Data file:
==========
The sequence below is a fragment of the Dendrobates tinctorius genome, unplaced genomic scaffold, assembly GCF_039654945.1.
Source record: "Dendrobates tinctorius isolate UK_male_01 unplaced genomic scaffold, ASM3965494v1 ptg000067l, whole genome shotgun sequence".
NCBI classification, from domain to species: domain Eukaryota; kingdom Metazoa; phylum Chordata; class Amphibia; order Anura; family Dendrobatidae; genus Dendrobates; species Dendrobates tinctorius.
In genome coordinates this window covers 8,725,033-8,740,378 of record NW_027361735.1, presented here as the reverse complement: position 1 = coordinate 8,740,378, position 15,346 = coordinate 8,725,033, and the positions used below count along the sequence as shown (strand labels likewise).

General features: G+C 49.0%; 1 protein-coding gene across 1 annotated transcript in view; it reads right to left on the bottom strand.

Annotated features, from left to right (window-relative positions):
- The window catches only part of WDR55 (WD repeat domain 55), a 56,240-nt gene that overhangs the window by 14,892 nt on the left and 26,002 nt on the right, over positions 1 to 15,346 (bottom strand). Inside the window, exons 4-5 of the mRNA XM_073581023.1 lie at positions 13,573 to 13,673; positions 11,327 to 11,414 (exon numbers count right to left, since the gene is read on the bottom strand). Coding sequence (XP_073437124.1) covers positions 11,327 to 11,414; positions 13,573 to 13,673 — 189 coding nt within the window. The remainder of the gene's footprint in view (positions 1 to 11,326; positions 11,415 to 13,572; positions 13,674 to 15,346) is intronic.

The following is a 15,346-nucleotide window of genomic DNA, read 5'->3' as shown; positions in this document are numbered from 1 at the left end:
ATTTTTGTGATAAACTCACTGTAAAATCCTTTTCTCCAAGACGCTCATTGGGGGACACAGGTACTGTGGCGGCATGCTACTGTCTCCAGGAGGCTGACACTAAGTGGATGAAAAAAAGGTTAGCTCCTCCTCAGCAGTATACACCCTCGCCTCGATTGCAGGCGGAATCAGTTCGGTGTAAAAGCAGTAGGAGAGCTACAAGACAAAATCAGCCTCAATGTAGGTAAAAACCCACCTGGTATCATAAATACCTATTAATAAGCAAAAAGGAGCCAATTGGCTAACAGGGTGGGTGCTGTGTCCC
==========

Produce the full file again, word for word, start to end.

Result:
The sequence below is a fragment of the Dendrobates tinctorius genome, unplaced genomic scaffold, assembly GCF_039654945.1.
Source record: "Dendrobates tinctorius isolate UK_male_01 unplaced genomic scaffold, ASM3965494v1 ptg000067l, whole genome shotgun sequence".
NCBI classification, from domain to species: domain Eukaryota; kingdom Metazoa; phylum Chordata; class Amphibia; order Anura; family Dendrobatidae; genus Dendrobates; species Dendrobates tinctorius.
In genome coordinates this window covers 8,725,033-8,740,378 of record NW_027361735.1, presented here as the reverse complement: position 1 = coordinate 8,740,378, position 15,346 = coordinate 8,725,033, and the positions used below count along the sequence as shown (strand labels likewise).

General features: G+C 49.0%; 1 protein-coding gene across 1 annotated transcript in view; it reads right to left on the bottom strand.

Annotated features, from left to right (window-relative positions):
- The window catches only part of WDR55 (WD repeat domain 55), a 56,240-nt gene that overhangs the window by 14,892 nt on the left and 26,002 nt on the right, over positions 1 to 15,346 (bottom strand). Inside the window, exons 4-5 of the mRNA XM_073581023.1 lie at positions 13,573 to 13,673; positions 11,327 to 11,414 (exon numbers count right to left, since the gene is read on the bottom strand). Coding sequence (XP_073437124.1) covers positions 11,327 to 11,414; positions 13,573 to 13,673 — 189 coding nt within the window. The remainder of the gene's footprint in view (positions 1 to 11,326; positions 11,415 to 13,572; positions 13,674 to 15,346) is intronic.

The following is a 15,346-nucleotide window of genomic DNA, read 5'->3' as shown; positions in this document are numbered from 1 at the left end:
ATTTTTGTGATAAACTCACTGTAAAATCCTTTTCTCCAAGACGCTCATTGGGGGACACAGGTACTGTGGCGGCATGCTACTGTCTCCAGGAGGCTGACACTAAGTGGATGAAAAAAAGGTTAGCTCCTCCTCAGCAGTATACACCCTCGCCTCGATTGCAGGCGGAATCAGTTCGGTGTAAAAGCAGTAGGAGAGCTACAAGACAAAATCAGCCTCAATGTAGGTAAAAACCCACCTGGTATCATAAATACCTATTAATAAGCAAAAAGGAGCCAATTGGCTAACAGGGTGGGTGCTGTGTCCC